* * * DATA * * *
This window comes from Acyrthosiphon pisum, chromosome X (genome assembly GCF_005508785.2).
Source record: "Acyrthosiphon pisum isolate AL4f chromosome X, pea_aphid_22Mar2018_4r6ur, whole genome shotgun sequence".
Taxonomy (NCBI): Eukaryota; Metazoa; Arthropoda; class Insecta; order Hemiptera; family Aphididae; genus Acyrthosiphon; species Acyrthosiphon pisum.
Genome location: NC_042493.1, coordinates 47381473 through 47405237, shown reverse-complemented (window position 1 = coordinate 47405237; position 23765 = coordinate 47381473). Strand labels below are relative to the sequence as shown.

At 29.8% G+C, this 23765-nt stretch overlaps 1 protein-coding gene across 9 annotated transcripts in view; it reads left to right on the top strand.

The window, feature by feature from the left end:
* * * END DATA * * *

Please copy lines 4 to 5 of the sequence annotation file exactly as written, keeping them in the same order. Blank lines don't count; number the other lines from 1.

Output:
Genome location: NC_042493.1, coordinates 47381473 through 47405237, shown reverse-complemented (window position 1 = coordinate 47405237; position 23765 = coordinate 47381473). Strand labels below are relative to the sequence as shown.

At 29.8% G+C, this 23765-nt stretch overlaps 1 protein-coding gene across 9 annotated transcripts in view; it reads left to right on the top strand.